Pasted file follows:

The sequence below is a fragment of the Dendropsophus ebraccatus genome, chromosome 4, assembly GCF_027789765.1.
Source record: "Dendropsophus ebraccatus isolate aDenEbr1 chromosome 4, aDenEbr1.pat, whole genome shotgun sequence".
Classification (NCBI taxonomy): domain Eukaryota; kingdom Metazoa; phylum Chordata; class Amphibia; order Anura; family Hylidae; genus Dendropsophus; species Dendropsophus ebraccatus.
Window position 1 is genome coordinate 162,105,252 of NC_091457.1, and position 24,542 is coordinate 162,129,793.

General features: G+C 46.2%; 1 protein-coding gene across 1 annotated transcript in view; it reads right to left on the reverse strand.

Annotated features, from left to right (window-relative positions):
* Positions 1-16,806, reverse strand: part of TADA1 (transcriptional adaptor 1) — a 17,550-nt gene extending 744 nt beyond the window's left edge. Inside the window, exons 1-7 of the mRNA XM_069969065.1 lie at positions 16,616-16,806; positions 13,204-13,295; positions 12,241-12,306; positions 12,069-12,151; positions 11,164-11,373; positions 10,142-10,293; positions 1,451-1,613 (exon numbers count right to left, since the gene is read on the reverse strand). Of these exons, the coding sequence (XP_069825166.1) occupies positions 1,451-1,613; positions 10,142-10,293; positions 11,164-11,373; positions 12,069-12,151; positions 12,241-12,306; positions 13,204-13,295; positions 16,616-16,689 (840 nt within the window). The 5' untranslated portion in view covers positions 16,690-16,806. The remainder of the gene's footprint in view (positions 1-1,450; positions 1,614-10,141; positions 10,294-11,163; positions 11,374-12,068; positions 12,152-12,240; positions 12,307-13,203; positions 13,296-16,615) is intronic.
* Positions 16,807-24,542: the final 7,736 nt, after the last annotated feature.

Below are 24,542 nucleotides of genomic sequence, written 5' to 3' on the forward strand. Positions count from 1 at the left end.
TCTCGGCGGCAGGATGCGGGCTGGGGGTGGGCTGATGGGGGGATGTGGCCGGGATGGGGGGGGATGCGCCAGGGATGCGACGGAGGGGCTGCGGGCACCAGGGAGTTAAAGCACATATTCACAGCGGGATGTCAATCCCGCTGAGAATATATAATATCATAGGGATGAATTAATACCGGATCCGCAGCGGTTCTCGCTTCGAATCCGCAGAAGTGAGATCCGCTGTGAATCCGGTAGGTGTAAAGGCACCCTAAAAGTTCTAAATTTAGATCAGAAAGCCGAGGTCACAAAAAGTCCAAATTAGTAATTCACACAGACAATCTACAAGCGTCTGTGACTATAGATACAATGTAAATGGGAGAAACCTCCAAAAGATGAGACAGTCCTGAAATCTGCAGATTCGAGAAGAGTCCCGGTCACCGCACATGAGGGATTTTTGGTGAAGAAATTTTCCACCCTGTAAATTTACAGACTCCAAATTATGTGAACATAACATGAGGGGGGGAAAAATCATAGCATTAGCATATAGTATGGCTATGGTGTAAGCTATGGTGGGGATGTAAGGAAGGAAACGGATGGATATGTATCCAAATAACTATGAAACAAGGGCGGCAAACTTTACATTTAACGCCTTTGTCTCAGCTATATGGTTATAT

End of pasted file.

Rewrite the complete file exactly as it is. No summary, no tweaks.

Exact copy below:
The sequence below is a fragment of the Dendropsophus ebraccatus genome, chromosome 4, assembly GCF_027789765.1.
Source record: "Dendropsophus ebraccatus isolate aDenEbr1 chromosome 4, aDenEbr1.pat, whole genome shotgun sequence".
Classification (NCBI taxonomy): domain Eukaryota; kingdom Metazoa; phylum Chordata; class Amphibia; order Anura; family Hylidae; genus Dendropsophus; species Dendropsophus ebraccatus.
Window position 1 is genome coordinate 162,105,252 of NC_091457.1, and position 24,542 is coordinate 162,129,793.

General features: G+C 46.2%; 1 protein-coding gene across 1 annotated transcript in view; it reads right to left on the reverse strand.

Annotated features, from left to right (window-relative positions):
* Positions 1-16,806, reverse strand: part of TADA1 (transcriptional adaptor 1) — a 17,550-nt gene extending 744 nt beyond the window's left edge. Inside the window, exons 1-7 of the mRNA XM_069969065.1 lie at positions 16,616-16,806; positions 13,204-13,295; positions 12,241-12,306; positions 12,069-12,151; positions 11,164-11,373; positions 10,142-10,293; positions 1,451-1,613 (exon numbers count right to left, since the gene is read on the reverse strand). Of these exons, the coding sequence (XP_069825166.1) occupies positions 1,451-1,613; positions 10,142-10,293; positions 11,164-11,373; positions 12,069-12,151; positions 12,241-12,306; positions 13,204-13,295; positions 16,616-16,689 (840 nt within the window). The 5' untranslated portion in view covers positions 16,690-16,806. The remainder of the gene's footprint in view (positions 1-1,450; positions 1,614-10,141; positions 10,294-11,163; positions 11,374-12,068; positions 12,152-12,240; positions 12,307-13,203; positions 13,296-16,615) is intronic.
* Positions 16,807-24,542: the final 7,736 nt, after the last annotated feature.

Below are 24,542 nucleotides of genomic sequence, written 5' to 3' on the forward strand. Positions count from 1 at the left end.
TCTCGGCGGCAGGATGCGGGCTGGGGGTGGGCTGATGGGGGGATGTGGCCGGGATGGGGGGGGATGCGCCAGGGATGCGACGGAGGGGCTGCGGGCACCAGGGAGTTAAAGCACATATTCACAGCGGGATGTCAATCCCGCTGAGAATATATAATATCATAGGGATGAATTAATACCGGATCCGCAGCGGTTCTCGCTTCGAATCCGCAGAAGTGAGATCCGCTGTGAATCCGGTAGGTGTAAAGGCACCCTAAAAGTTCTAAATTTAGATCAGAAAGCCGAGGTCACAAAAAGTCCAAATTAGTAATTCACACAGACAATCTACAAGCGTCTGTGACTATAGATACAATGTAAATGGGAGAAACCTCCAAAAGATGAGACAGTCCTGAAATCTGCAGATTCGAGAAGAGTCCCGGTCACCGCACATGAGGGATTTTTGGTGAAGAAATTTTCCACCCTGTAAATTTACAGACTCCAAATTATGTGAACATAACATGAGGGGGGGAAAAATCATAGCATTAGCATATAGTATGGCTATGGTGTAAGCTATGGTGGGGATGTAAGGAAGGAAACGGATGGATATGTATCCAAATAACTATGAAACAAGGGCGGCAAACTTTACATTTAACGCCTTTGTCTCAGCTATATGGTTATAT